Indy’s Cultural Trail has been a media darling in the two years or so since it has been completed and why not? It’s a great concept, linking arts and cultural districts by active transportation. It’s also a beautiful place to hang out on warm, sunny summer days. The Cultural Trail has touched a national nerve, and now a blogger in St. Louis has suggested that the Gateway to the West “steal” it.
Kudos. I wish them well. St. Louis is the home of Trailnet, one of the best active transportation organizations in the United States. If they’re involved in planning and building a St. Louis version of the ICT, they should end up with something pretty special. The Indianapolis Cultural Trail is a civic asset. It’s a beautiful urban space. It is an improvement to the urban core…no doubt about it.
Unfortunately, it’s not a transportation resource. It could be, but it isn’t…at least not yet. I’m on the trail daily and it’s my business to observe and process what I see. Some local folks will take offense with this, but my job is not to spin Indy or any other city as a progressive place. I couldn’t care less about such things. My job is to get people out of their cars and onto bicycles, and in this regard the Cultural Trail has underperformed relative to what it could and should be. Here’s what it has taught me.
Infrastructure Alone Is Not Enough
Many people claim that they will never cycle until there are protected bikeways running the width and breadth of their city. In essence, that’s what the Indy Cultural Trail is. Has it led to more bicyclists here in Indianapolis? Probably. Significantly more? Probably not. In spite of what people say, having a world class piece of infrastructure is not enough to change deeply rooted habits. More is required.
Infrastructure Should Be About Mobility
Far too often, the principal justification for projects like the ICT is not mobility, but urban renewal or development. Critics will argue that infrastructure can move people AND help redevelop areas, but what about when competing needs conflict? Who wins then? What message is sent, for example, when a corporate interest is allowed to circumvent the rules and, in the process, inconvenience those who wish to use the resource for mobility as is the case in front of the Conrad Hotel on Washington Street?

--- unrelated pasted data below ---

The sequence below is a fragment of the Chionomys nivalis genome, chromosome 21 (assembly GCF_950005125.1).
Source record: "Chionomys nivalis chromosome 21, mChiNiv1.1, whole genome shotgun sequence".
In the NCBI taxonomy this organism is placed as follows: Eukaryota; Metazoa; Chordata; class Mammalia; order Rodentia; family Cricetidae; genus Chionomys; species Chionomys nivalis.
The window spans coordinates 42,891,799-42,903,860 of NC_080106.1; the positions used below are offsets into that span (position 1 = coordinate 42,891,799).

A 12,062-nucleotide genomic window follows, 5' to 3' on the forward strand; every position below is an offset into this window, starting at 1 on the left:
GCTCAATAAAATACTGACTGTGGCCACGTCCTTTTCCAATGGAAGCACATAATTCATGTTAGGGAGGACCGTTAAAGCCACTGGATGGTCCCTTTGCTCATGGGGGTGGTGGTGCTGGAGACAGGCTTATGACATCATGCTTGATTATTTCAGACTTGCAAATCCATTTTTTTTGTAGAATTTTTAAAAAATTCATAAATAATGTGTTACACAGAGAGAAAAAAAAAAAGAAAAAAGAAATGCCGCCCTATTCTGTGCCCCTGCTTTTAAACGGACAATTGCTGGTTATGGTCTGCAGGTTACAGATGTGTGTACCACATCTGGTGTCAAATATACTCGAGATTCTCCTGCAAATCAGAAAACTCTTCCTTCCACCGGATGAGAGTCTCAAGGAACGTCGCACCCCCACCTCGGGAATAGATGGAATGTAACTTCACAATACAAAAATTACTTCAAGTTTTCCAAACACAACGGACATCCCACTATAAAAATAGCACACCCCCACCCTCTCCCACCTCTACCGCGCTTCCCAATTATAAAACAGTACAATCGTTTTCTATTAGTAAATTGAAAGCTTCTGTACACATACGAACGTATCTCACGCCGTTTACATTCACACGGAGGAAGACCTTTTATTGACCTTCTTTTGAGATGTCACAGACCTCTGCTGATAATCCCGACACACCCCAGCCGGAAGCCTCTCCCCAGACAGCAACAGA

Culture is Much Harder to Change
Changing culture takes a concerted effort over a very long period of time. It takes commitment, a scarce commodity among politicians and others who will support sexy infrastructure projects because they lead to immediate personal benefits. Changing people’s minds takes years, and that’s if everything goes as planned. Infrastructure needs to be maintained. It needs to be improved. If it is neglected, it sends the wrong message. Governments that embark down this road need to understand that without this commitment, their project is likely to fail in the long run.
A Closing Thought
It is clear to me as an advocate for active transportation that cultural change trumps investment in infrastructure. Change the culture and the infrastructure will follow. This is how it was in Holland and Denmark and this is how it must be here as well. We can pretend that it is possible to shortcut this process, but I no longer believe it is. We have to do the heavy lifting now.
So how do we make that happen? Well, we start by enforcing existing traffic laws, cultivating an environment where roads are viewed as a shared resource, and training adults to cycle effectively. We start with Safe Routes to School, mix in a little Vision Zero and add a pinch of Cicolvia to the roux. We explain to people that they don’t have to give up their cars, but instead just take one or two short trips a week by bicycle rather than car…to Bike Five. We sell the benefits of bicycling and how it leads to cleaner, healthier, safer and more vibrant places. That is how we change the culture…one short bicycle trip at a time.
More on all of this soon…